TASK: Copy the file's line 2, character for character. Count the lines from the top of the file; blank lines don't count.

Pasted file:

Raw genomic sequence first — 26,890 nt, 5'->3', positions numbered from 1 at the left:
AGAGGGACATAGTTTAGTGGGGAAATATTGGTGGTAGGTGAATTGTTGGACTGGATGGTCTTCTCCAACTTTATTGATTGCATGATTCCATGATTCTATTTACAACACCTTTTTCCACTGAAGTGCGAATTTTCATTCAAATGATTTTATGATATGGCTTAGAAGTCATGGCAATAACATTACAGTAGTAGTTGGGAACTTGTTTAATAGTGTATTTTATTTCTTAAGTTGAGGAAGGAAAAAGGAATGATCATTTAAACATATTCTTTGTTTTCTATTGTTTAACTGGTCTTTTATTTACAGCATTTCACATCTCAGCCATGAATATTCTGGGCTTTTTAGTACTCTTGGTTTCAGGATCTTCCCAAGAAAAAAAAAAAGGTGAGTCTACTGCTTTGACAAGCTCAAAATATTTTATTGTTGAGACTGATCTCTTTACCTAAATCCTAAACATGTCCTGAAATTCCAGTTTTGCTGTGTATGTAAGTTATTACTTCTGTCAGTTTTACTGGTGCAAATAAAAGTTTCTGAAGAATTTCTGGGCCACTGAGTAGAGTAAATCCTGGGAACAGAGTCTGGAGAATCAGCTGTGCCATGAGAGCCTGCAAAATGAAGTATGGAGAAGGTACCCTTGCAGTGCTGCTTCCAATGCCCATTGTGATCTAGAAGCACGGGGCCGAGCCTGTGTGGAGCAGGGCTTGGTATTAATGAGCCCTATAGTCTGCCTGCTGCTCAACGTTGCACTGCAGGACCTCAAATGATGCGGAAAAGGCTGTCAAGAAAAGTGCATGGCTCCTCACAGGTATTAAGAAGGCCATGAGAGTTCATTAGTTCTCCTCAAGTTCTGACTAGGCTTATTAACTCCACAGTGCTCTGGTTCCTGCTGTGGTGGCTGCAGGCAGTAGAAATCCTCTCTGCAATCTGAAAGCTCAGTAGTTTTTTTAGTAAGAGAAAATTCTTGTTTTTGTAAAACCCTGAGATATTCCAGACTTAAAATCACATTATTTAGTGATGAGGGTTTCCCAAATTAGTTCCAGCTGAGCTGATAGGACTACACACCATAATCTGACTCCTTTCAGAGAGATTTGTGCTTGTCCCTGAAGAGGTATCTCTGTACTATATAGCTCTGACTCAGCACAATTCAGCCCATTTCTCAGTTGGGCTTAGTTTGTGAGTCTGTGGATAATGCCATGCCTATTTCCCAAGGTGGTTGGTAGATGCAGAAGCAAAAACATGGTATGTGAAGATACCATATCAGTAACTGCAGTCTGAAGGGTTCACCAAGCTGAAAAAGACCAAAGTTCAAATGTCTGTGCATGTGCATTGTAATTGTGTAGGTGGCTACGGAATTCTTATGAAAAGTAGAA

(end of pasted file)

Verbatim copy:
AGAGGGACATAGTTTAGTGGGGAAATATTGGTGGTAGGTGAATTGTTGGACTGGATGGTCTTCTCCAACTTTATTGATTGCATGATTCCATGATTCTATTTACAACACCTTTTTCCACTGAAGTGCGAATTTTCATTCAAATGATTTTATGATATGGCTTAGAAGTCATGGCAATAACATTACAGTAGTAGTTGGGAACTTGTTTAATAGTGTATTTTATTTCTTAAGTTGAGGAAGGAAAAAGGAATGATCATTTAAACATATTCTTTGTTTTCTATTGTTTAACTGGTCTTTTATTTACAGCATTTCACATCTCAGCCATGAATATTCTGGGCTTTTTAGTACTCTTGGTTTCAGGATCTTCCCAAGAAAAAAAAAAAGGTGAGTCTACTGCTTTGACAAGCTCAAAATATTTTATTGTTGAGACTGATCTCTTTACCTAAATCCTAAACATGTCCTGAAATTCCAGTTTTGCTGTGTATGTAAGTTATTACTTCTGTCAGTTTTACTGGTGCAAATAAAAGTTTCTGAAGAATTTCTGGGCCACTGAGTAGAGTAAATCCTGGGAACAGAGTCTGGAGAATCAGCTGTGCCATGAGAGCCTGCAAAATGAAGTATGGAGAAGGTACCCTTGCAGTGCTGCTTCCAATGCCCATTGTGATCTAGAAGCACGGGGCCGAGCCTGTGTGGAGCAGGGCTTGGTATTAATGAGCCCTATAGTCTGCCTGCTGCTCAACGTTGCACTGCAGGACCTCAAATGATGCGGAAAAGGCTGTCAAGAAAAGTGCATGGCTCCTCACAGGTATTAAGAAGGCCATGAGAGTTCATTAGTTCTCCTCAAGTTCTGACTAGGCTTATTAACTCCACAGTGCTCTGGTTCCTGCTGTGGTGGCTGCAGGCAGTAGAAATCCTCTCTGCAATCTGAAAGCTCAGTAGTTTTTTTAGTAAGAGAAAATTCTTGTTTTTGTAAAACCCTGAGATATTCCAGACTTAAAATCACATTATTTAGTGATGAGGGTTTCCCAAATTAGTTCCAGCTGAGCTGATAGGACTACACACCATAATCTGACTCCTTTCAGAGAGATTTGTGCTTGTCCCTGAAGAGGTATCTCTGTACTATATAGCTCTGACTCAGCACAATTCAGCCCATTTCTCAGTTGGGCTTAGTTTGTGAGTCTGTGGATAATGCCATGCCTATTTCCCAAGGTGGTTGGTAGATGCAGAAGCAAAAACATGGTATGTGAAGATACCATATCAGTAACTGCAGTCTGAAGGGTTCACCAAGCTGAAAAAGACCAAAGTTCAAATGTCTGTGCATGTGCATTGTAATTGTGTAGGTGGCTACGGAATTCTTATGAAAAGTAGAA